First Principles

first-principle-quotes-4A first principle is somewhat similar to the concepts of axioms and maxims. However, the former is a truth taken to be self-evident, whereas the latter a starting point for further reasoning. A first principle on the other hand, is that on which everything else is constructed, the foundation of a life. These are frequently imbued in men during their childhood, as a form of social programming, in order to secure the investment of the male into the existing social order. A first principle of many blue pill men, is the framing of all female behavior in a positive light, which creates the foundation for events such as oneitis and white knighting. For if the female may never be perceived as engaging in negative behavior, it follows that her position may never be a lower one in his mind.

The chosen first principles determine not only the manner in which a person processes information, and weight put on certain pieces of information. It determines the preferred data, the preferred methods of reasoning and the frame in which conclusions are formed. Thus, it follows that eliminating non-productive first principles from mental programming, and reprogramming the mind to utilize principles of higher quality and efficacy.

A prime example of faulty principles is illustrated in the story of a man who was programmed with a set of first principles:

A) Always be a good person

B) All rich people got rich by engaging in devious behavior.

Is it a surprise that this man struggled with his finances throughout his life? His first principle since birth inevitably linked financial success with behavior, which is not good. As his primary principle was “Always be a good person” it follows that in his mind, financial success would implicitly and intrinsically be in violation of this principle. Continue reading


Trust, credentials and how you are manipulated

As you go through life, you will find yourself meeting and working with many different people. Some of them will be brilliant, some of them will be so intellectually challenged that you ask yourself how they managed to tie their shoes without killing themselves, and most will be absolutely mediocre. With experience comes the ability to learn which category someone fits into rather quickly, but unfortunately, it is often camouflaged by credentials and other forms of social proof.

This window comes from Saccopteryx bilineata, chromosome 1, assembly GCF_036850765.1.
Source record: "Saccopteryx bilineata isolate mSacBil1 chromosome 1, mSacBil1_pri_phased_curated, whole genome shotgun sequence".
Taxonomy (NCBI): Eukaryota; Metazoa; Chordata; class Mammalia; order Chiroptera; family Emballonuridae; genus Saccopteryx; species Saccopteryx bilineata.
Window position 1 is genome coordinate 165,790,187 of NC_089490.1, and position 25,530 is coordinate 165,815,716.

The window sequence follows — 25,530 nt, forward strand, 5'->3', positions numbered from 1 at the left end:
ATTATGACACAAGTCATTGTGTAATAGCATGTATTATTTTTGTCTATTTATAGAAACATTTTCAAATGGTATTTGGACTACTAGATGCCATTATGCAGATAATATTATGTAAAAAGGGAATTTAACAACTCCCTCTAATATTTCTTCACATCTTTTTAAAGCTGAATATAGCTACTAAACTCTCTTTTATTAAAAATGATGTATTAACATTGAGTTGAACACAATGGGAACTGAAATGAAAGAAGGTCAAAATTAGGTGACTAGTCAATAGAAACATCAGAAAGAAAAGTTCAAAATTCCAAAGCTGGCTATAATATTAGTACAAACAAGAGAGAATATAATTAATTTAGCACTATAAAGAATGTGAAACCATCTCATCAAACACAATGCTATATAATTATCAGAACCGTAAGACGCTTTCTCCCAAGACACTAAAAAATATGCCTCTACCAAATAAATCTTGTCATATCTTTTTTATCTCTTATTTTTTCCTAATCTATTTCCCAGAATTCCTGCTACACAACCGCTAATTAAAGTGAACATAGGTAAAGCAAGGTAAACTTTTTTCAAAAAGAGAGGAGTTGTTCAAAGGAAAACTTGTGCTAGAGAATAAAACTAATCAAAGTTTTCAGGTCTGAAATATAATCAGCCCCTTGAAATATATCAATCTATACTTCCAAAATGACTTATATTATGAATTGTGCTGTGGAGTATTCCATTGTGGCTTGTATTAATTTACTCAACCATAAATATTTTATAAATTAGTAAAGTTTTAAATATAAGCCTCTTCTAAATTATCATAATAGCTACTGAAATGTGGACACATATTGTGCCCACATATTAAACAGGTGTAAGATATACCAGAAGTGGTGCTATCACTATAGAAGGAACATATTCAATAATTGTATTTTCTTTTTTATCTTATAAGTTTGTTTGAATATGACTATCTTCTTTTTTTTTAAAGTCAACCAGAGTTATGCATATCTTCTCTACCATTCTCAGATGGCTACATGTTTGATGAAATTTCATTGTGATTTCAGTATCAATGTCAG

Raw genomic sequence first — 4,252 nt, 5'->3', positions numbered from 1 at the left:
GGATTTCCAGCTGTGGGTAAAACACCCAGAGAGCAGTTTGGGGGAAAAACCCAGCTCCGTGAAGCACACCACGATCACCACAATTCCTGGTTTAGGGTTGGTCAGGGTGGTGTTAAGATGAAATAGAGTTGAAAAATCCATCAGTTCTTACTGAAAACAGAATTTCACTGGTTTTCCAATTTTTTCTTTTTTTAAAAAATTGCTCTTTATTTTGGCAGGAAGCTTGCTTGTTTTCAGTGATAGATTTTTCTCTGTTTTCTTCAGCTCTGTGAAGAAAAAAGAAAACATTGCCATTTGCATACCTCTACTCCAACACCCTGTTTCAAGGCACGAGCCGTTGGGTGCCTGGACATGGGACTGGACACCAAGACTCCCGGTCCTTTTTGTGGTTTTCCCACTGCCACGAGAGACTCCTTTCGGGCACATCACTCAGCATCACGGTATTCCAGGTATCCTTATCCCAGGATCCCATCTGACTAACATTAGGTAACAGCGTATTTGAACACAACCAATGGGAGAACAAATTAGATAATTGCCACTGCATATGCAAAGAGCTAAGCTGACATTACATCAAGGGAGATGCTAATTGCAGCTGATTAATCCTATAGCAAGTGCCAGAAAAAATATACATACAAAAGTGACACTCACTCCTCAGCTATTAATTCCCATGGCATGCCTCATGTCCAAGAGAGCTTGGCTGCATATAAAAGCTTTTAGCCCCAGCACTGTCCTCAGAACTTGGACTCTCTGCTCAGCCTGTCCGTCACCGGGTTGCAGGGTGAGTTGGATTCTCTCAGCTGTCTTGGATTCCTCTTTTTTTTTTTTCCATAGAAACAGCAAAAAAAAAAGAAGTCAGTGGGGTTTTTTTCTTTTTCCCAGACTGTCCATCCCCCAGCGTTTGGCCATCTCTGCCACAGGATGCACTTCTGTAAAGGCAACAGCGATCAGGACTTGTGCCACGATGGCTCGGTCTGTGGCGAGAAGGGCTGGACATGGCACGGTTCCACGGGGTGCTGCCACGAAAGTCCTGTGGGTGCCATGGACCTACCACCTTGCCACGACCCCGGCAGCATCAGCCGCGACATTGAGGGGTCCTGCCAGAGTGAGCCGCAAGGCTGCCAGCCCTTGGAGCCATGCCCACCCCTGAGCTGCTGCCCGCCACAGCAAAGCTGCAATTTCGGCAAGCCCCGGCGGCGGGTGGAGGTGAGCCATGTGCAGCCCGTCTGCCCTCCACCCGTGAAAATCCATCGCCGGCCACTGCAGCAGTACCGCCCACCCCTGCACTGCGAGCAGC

If someone told you “My friend would be perfect for you, she has a great personality, she’s intelligent and she is so caring!” would you take them on their word, or would your internal voice be saying “So, she’s ugly then?” This is what you will encounter if you elect to go through life avoiding long-term relationships, a series of people presenting the “Eligibility CV” of their various questionable friends, accomplices and malcontents. “She is a great and caring girl, (you can tell from the 11 cats/dogs she adopted)”, “She is so generous (you can tell from the hundreds of thousands of credit card debt)”, “She will be such a great mother and housewife (she cannot really handle working)”. “She is such a free spirit (you just cannot count on this bitch)” or my personal favorite “She has a really rambunctious personality, and is a strong woman (she will nag you to death, and start fights over nothing)”

Social proof comes in many forms, personal recommendations, the reputations of former employers or the degree awarding institution that signed off on this person having a certain level of competence. However, one must take into account the incentives each of these parties have to be less than truthful.

The case for third-party trust

When you start reading red pill literature “Social proof” is probably one of the first concepts you hear about, frequently in the context of “If you are with an attractive woman, other women are more interested in you, because of social proof/pre-selection“. From a business perspective it could be argued as the equivalent of credit rating agencies, or other organizations that offer analysis, due diligence and other services that aim to reduce risk. In this example, a case of trust in a third-party, leading to you suspending your own critical analysis. It is a form of “Milgram experiment light” [1] Rather than engaging our brain in the energy intensive work of research and analysis, we elect to take the easy way out by assuming that someone else has already done such critical analysis and research.

We put our trust in that a second party has the knowledge base and necessary critical thinking ability to make an educated judgment about a given situation, thus saving ourselves the need to engage in calorie intensive system 2 thinking. I can see where this made sense in terms of evolution, the basic idea of teaching is that each human being does not have to expend the necessary energy to learn a range of information that could be made available to them in a more efficient way. However, the human preference for “cheap and easy” over “expensive and difficult” tends to have unintended consequences. Nowhere is this more clear than in the “diet and weight-loss” industry, which is overflowing with quick-fixes and magic pills for a problem that is both complex and challenging. The answer is simple, but the execution is difficult.